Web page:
- No fees with their Mastercard when you use it abroad
- For ATM no fees for a withdrawal under 200€ (but check that the specific country you are going to is covered)
Here’s a site recommended by the digital nomad community to help Aussies find $0 foreign transaction fee credit cards.
A note of caution on credit cards: If you have a lot of consumer debt, do not apply for more credit cards until you PAY THAT SHIT off! Read our articles about murdering your debt before proceeding. We want you to earn points responsibly and not dig yourself into a deeper hole.
2) ATM Fees:
Now, even though I’d love to use my credit card 100% of the time, some countries (like Thailand, Vietnam, Cambodia, Netherlands, and, inexplicably, Germany) just aren’t big on credit cards. Or sometimes a business will give you a 10% discount if you use cash (this was the case when we went Scuba Diving in Thailand). So in these situations, it makes sense to take out cash from an ATM.
But since ATMs charge a withdrawal fee (usually $5) + foreign transaction fees (1-3%), this could add up to hundreds or thousands of dollars a year in fees, depending on how often you travel.
This is why you should use a debit card that is part of the Global ATM Alliance.
The Global ATM Alliance is a network of banks all around the world that all agree to waive transaction fees for each other. If you have a checking account from one of the participants, you can use each other’s ATMs fee-free!
Here’s a list of them by bank name and their participating countries:
• Bank of America (United States)
• Barclays (United Kingdom, Spain, Portugal, Pakistan, Gibraltar, Ghana, Kenya, South Africa, and other countries in Africa)
• Barclays Africa Group (South Africa)
• BNP Paribas and its affiliate banks (France, Ukraine, Turkey, Poland, Morocco, Italy, New Caledonia, Réunion, Guyane, Guadeloupe, Martinique, and Luxembourg)
• Banca Nazionale del Lavoro (Italy)
• Deutsche Bank (Germany, Poland, Belgium, India, Spain, and Portugal)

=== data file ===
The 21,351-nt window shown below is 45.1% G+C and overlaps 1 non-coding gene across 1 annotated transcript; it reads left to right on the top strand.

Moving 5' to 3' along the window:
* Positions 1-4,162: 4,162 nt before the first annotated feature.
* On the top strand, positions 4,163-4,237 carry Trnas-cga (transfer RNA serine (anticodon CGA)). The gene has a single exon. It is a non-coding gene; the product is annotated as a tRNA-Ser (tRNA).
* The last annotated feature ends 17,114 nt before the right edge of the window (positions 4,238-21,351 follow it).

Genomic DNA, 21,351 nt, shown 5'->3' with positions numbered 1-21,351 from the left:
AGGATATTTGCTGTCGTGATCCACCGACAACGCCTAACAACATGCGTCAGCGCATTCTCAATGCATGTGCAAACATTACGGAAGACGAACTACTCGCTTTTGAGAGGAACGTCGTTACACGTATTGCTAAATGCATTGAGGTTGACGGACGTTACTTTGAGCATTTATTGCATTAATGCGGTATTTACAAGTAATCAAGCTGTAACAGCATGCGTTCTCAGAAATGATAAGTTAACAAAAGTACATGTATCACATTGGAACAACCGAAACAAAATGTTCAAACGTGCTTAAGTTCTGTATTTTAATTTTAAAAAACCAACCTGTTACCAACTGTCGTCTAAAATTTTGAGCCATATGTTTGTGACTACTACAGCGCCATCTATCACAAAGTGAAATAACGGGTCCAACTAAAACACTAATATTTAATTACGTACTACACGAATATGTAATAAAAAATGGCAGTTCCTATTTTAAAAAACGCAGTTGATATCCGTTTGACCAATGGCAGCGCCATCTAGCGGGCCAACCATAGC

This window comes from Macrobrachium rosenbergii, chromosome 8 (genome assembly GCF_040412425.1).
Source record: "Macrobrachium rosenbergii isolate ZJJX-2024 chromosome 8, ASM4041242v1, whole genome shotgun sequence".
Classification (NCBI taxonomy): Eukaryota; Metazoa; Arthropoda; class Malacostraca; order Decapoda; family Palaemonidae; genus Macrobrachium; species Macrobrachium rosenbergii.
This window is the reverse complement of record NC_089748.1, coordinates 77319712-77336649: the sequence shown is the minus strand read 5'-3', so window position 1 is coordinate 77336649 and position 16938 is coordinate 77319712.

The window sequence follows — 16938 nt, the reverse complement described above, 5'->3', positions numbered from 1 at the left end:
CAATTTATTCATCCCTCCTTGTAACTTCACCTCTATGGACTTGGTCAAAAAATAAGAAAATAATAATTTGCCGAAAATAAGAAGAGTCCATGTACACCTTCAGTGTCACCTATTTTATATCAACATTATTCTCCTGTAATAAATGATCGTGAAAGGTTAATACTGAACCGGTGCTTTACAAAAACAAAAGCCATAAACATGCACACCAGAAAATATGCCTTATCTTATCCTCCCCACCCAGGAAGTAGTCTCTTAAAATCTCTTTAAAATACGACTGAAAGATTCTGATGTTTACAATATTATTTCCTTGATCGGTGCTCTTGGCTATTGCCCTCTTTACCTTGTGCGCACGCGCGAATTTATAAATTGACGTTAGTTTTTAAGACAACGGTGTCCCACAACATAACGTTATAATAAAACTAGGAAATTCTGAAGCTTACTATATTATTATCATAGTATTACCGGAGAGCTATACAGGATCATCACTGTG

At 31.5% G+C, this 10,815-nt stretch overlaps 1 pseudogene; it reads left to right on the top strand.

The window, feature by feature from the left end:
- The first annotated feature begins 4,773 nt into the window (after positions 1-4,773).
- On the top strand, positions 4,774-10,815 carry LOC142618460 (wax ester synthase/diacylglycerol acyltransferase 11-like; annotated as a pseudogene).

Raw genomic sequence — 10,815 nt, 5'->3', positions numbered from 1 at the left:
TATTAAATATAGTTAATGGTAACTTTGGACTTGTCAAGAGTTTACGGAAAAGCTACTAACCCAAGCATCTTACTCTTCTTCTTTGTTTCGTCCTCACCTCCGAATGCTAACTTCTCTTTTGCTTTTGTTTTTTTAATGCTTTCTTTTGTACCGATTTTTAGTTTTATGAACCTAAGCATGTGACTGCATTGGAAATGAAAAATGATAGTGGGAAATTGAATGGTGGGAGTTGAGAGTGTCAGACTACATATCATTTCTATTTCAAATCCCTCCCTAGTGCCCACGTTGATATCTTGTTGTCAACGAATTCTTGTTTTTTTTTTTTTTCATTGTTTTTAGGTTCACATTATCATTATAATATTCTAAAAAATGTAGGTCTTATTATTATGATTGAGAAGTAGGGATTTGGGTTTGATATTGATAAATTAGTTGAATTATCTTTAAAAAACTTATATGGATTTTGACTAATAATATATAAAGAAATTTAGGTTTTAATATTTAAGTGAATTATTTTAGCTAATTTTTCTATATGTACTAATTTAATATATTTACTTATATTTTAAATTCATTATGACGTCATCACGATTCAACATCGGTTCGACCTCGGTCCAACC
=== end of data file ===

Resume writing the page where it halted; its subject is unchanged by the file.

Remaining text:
• Scotiabank (Canada, Mexico, Chile, Peru, Guyana, and the Caribbean)
• Westpac (Australia, New Zealand, Fiji, and Papua New Guinea)
NOTE: Check with your bank on coverage areas. For example, if you use Scotiabank debt card in Germany you won’t have to pay a fee, but go to Slovakia, and it may not be the case)
Update: Reader “gcai” warned of ATM machines which mention “no fee charged” but uses a fixed exchange rate which causes you to haemorrhage money from a bad exchange rate. So do your due diligence and make sure you don’t get scammed.
We use our Tangerine debit card (since Scotiabank bought Tangerine) because not only do we avoid the ATMs fees while travelling abroad, we also earned 2.75% interest in our savings account!
You guys have it made! Simply use Charles Schwab and you get no fees and all your ATM fees re-imbursed at the end of your month, no matter where you are in the world. One caveat: you need to open a high-yield checking account to qualify. But there’s no minimum deposit required and no monthly service fee.
If Your Bank Isn’t part of the Global ATM Alliance
For non-US and non-Canadian citizens, or when you go to countries that aren’t part of the Global ATM Alliance, you can still use a trick to get money out without incurring massive ATM fees.
First, make a bill payment onto a credit card with no foreign transaction fees so you’re sitting with a positive balance. Then, take your credit card into a bank branch or ATM to take out a cash advance. Because you have a positive balance, you won’t incur interest charges like you normally would for a cash advance. So you’re kinda using your credit card like a pre-paid debit card, if that makes any sense.
We had to pay a $5 cash advance service fee but we got the exact exchange rate and avoided the 3% fee (check with your bank to see how much this fee is). Since you’re paying fees per transaction, you’re gonna want to take out as much as you’re comfortable with and stashing it with your passport. This way, you’ll minimize the amount of transactions you need to do.
Bad Exchange Rates:
Another way you could haemorrhage money while travelling is bad exchange rates. Avoid exchanging money at the airport at all costs. You’ll get a really shitty deal. Whenever possible, use your credit card without foreign transaction fees. And remember, when you use credit cards, select the LOCAL currency on the pin pad, not your own currency. Otherwise it’ll bypass your credit card’s rate and use their shitty local bank’s exchange rate.
So there you have it. While travelling, make sure to use your $0 foreign transaction fee credit card as often as possible–especially since many offer a sign-on bonus, cash back, miles towards travel, or hotel points. Avoid bank exchange rates from airports and always select the local currency when you pay with your credit card. Whenever possible, use a bank card that’s part of the ATM Global Alliance to withdraw cash or Charles Schwab if you’re American. If push comes to shove, pre-pay your credit card and get a cash advance on your $0 foreign-transaction-fee credit card. This will help avoid the bank’s shitty exchange rate if you can’t find one that’s part of the Global Alliance.
What do you think? What are your tips to avoid paying bank fees?